Whether it was through experiencing police brutality, the , homelessness or past trauma, each of the young people I worked with grappled with the impacts of interpersonal, structural and symbolic violence in different ways. Sometimes it was apparent in their mental health, manifesting in eating disorders, severe anxiety or bouts of depression.

Conner, a young Black man living in Belmont, experienced severe anxiety that at times kept him from leaving his house. His would spike on public transit, sometimes reaching 150 BPM, as he worried about neighborhood arguments spilling over onto the bus. He would go to the gym late at night to avoid fights, and he talked about the friends he had lost to gun violence. On how he felt about these losses, he said, "It's a deep emotional ride, but I mean, the majority of us, people of color, we're used to things like that happening."

For others, their physical health suffered as well. One young woman, for instance, had witnessed severe violence in her home during her childhood and had been involved with the child welfare system both as a child and as a mother. She struggled with hypertension, severe headaches, obesity and anxiety. She lamented that getting care was just out of reach, particularly for her mental health. Every time she started to connect to a therapist, she said, either the center would close or the therapist would leave.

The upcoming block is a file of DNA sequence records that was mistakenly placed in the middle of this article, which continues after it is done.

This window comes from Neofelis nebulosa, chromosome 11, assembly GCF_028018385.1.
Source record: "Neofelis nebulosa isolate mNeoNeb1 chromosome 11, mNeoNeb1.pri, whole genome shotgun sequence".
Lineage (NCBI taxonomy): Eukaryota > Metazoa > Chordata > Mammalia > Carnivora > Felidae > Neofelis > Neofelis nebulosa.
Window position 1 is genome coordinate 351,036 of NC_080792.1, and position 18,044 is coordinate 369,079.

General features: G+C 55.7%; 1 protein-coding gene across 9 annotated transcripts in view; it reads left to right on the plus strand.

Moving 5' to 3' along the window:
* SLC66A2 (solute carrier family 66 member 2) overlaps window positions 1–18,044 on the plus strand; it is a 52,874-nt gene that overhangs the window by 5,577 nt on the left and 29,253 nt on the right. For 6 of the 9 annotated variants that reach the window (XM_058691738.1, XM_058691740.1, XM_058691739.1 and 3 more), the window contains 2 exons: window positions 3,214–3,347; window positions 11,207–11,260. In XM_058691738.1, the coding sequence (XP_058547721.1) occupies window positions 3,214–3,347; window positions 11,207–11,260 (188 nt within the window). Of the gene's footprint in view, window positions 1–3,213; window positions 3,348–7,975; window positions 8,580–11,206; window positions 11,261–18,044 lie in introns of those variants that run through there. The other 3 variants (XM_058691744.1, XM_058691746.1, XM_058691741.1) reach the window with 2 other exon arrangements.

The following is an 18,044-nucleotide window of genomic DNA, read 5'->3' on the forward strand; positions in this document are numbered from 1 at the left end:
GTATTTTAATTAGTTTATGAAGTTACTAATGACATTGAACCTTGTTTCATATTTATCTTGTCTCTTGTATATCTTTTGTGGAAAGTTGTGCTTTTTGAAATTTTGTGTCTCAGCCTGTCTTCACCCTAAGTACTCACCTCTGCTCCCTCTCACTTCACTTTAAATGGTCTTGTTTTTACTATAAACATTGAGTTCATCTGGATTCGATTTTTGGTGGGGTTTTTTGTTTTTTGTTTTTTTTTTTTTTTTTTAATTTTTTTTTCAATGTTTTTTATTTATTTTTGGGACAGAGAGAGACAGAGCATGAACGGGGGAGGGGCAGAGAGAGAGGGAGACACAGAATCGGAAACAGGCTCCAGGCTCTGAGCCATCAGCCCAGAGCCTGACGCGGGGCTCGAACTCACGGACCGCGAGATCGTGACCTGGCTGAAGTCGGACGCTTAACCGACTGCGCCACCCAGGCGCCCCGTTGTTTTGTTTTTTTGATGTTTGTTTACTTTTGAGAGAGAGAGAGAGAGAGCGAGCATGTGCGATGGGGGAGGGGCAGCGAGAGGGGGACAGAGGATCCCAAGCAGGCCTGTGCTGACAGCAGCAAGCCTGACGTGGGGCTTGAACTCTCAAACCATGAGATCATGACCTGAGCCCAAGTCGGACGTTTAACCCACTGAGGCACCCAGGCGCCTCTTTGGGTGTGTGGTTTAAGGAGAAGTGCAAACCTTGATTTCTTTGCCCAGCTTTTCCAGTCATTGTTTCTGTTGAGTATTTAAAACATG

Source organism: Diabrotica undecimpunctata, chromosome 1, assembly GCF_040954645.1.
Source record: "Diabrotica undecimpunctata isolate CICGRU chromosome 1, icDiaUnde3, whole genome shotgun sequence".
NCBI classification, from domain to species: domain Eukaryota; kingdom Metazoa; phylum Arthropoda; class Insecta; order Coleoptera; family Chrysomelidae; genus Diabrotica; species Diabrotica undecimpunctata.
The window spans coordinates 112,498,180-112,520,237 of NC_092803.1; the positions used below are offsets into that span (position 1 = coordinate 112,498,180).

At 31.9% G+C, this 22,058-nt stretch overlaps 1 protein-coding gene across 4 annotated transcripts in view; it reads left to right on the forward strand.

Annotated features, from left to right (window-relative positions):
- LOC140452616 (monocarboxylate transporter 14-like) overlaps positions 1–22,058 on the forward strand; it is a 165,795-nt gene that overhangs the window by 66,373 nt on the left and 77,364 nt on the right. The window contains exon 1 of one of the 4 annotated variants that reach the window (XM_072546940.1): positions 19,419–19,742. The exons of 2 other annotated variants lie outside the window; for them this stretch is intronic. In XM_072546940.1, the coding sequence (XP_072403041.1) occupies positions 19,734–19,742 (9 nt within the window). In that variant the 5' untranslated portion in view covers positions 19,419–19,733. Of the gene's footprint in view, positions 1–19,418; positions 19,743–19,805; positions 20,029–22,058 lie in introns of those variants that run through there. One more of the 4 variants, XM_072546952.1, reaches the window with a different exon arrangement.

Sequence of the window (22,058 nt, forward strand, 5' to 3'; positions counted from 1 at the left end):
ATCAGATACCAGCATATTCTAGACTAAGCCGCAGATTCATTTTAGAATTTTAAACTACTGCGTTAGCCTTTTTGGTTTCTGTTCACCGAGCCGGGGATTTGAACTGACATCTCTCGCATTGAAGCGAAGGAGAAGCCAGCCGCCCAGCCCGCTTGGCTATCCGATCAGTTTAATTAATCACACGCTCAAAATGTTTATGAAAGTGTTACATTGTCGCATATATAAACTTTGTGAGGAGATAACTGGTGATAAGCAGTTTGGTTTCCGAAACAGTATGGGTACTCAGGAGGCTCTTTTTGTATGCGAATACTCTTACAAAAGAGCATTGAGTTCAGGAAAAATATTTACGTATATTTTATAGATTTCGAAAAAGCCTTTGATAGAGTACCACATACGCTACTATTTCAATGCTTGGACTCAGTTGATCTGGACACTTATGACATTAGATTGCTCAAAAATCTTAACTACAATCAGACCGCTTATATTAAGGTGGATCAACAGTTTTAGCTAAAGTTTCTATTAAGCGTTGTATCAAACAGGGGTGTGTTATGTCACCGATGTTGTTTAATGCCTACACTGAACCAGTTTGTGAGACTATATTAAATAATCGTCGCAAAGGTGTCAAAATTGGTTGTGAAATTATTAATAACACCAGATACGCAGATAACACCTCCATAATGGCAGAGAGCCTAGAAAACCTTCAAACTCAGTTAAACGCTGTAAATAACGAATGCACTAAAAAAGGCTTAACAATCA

The research is clear that childhood trauma leads to higher rates of early morbidity and health ailments such as cardiovascular disorders. But it was striking to see these symptoms starting among people still in their teenage years.

Holistic interventions

Society typically tries to reduce violence by fixing individual behaviors—using to curb weapons, for example, or creating mentoring programs for individuals deemed at-risk for violence.

I believe a more holistic approach would go further. Libraries, parks and community centers promote education, physical activity and social cohesion for children in high-poverty neighborhoods. Connecting people with jobs that pay a living wage helps them maintain a decent quality of life and increase their self-worth. Investing in quality services in neighborhoods that lack them can provide young people with the professional support they need to process their environment and what is happening around them.

In short, recognizing that comes in many forms, and requires multiple levels of intervention, could make a world of difference.

Provided by The Conversation

This article is republished from The Conversation under a Creative Commons license. Read the original article.The Conversation

Citation: Young people in Philly's toughest neighborhoods explain how violence disrupts their physical and mental health (2024, May 1) retrieved 17 June 2024 from